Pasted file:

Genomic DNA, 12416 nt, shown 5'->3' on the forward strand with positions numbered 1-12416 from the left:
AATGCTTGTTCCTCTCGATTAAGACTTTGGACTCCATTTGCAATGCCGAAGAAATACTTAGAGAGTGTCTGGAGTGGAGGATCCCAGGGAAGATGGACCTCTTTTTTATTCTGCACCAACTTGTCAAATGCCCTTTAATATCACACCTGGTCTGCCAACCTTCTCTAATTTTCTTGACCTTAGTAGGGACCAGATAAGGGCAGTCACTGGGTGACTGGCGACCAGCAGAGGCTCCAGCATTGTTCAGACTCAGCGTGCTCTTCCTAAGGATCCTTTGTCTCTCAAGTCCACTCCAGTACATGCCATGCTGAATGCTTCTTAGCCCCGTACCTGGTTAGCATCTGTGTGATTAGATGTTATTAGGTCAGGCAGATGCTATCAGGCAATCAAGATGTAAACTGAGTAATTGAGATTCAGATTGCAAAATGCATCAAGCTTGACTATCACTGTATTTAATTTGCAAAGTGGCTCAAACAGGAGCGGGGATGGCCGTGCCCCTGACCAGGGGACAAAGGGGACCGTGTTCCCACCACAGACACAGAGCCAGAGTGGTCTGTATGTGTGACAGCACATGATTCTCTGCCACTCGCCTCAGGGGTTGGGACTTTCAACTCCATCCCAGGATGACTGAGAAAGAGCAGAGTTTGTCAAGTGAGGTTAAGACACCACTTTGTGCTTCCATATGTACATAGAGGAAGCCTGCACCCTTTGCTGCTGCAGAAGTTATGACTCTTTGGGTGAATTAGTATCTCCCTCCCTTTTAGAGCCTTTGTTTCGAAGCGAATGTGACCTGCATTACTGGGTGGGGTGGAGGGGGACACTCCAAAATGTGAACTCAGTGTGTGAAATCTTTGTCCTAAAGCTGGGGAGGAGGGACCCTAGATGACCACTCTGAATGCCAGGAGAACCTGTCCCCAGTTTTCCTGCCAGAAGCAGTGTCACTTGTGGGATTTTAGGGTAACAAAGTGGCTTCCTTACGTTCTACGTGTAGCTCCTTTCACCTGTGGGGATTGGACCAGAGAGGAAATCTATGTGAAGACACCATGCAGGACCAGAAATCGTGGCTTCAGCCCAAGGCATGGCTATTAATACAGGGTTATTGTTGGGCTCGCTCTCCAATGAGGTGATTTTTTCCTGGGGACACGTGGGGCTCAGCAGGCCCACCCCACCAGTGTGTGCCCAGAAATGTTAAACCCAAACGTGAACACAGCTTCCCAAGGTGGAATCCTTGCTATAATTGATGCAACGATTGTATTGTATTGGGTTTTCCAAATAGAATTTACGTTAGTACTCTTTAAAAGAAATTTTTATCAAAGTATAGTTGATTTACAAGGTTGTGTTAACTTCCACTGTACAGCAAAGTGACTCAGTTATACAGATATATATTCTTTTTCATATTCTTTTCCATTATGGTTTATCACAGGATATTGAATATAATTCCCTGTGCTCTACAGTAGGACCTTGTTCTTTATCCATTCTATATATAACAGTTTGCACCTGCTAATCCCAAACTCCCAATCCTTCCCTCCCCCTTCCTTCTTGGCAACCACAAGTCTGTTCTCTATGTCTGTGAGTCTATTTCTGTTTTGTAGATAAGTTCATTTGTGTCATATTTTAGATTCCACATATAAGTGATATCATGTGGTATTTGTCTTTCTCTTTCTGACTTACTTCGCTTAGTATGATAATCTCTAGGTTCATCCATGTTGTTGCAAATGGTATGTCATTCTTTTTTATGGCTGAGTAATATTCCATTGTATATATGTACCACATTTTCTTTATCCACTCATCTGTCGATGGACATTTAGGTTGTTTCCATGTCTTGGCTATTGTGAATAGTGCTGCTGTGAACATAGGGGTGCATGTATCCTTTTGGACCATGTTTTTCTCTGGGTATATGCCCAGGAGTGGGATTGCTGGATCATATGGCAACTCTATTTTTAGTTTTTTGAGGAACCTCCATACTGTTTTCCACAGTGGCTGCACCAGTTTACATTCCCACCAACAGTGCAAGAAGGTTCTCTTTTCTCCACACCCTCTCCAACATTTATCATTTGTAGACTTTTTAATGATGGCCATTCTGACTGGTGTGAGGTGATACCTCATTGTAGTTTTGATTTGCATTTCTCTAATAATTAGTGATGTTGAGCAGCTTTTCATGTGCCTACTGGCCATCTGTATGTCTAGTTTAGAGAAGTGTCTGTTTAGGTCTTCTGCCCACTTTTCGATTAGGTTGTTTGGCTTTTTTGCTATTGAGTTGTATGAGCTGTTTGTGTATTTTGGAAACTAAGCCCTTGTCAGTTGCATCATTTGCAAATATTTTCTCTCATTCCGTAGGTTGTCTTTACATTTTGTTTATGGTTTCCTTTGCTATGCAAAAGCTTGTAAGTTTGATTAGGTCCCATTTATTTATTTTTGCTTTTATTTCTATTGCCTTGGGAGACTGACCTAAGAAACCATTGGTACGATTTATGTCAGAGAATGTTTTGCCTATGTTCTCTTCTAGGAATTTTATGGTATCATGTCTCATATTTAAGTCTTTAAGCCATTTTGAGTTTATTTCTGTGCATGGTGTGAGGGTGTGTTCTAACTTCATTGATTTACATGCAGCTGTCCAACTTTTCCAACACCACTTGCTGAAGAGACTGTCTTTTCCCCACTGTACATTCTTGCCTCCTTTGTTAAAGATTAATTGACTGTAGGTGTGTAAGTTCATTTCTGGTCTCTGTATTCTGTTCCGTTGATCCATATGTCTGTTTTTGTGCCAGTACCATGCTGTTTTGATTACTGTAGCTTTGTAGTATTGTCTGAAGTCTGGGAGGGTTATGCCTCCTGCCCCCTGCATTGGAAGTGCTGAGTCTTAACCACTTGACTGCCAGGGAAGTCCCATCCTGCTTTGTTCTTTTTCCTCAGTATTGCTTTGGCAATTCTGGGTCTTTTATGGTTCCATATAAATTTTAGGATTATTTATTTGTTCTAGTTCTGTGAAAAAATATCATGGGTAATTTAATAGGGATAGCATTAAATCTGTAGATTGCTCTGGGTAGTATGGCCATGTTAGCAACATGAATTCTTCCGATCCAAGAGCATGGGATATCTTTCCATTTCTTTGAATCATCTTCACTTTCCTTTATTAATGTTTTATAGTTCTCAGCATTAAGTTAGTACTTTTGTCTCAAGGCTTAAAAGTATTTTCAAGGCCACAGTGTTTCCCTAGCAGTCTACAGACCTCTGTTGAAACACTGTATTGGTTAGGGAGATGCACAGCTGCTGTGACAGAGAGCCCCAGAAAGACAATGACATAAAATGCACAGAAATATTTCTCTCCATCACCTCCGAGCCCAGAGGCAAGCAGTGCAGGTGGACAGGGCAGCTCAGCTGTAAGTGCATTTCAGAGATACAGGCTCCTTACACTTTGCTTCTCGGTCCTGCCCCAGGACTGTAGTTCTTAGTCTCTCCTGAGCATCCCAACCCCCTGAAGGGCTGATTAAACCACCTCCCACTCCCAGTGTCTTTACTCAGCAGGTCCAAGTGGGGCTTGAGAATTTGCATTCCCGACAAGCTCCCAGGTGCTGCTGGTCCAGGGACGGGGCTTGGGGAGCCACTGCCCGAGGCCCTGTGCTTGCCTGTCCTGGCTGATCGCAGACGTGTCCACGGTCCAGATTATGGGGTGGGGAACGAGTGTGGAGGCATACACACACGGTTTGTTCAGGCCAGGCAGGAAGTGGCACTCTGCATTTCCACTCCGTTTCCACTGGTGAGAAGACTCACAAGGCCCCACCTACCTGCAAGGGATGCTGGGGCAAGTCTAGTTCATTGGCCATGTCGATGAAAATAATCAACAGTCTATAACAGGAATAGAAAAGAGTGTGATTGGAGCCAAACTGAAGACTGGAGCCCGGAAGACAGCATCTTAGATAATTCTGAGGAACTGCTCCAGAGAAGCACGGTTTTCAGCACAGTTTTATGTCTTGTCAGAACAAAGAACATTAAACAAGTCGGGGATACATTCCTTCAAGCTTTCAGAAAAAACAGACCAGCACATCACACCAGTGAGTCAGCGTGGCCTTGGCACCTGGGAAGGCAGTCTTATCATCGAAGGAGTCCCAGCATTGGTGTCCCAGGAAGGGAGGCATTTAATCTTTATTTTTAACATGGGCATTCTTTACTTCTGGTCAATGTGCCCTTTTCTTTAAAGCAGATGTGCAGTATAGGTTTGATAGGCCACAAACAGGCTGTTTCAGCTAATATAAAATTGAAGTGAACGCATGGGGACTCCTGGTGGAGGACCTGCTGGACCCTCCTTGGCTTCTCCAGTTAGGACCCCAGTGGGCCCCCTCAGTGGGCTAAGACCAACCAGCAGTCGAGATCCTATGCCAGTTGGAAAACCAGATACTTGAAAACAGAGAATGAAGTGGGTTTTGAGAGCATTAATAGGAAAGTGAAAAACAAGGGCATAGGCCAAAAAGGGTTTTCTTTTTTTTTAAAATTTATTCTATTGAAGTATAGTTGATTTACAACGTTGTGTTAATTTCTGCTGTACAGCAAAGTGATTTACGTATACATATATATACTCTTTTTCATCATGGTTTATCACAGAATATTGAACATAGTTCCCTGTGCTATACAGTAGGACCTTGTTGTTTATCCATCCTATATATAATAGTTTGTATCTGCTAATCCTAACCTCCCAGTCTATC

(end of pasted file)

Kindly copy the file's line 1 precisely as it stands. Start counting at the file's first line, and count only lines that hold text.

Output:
Genomic DNA, 12416 nt, shown 5'->3' on the forward strand with positions numbered 1-12416 from the left: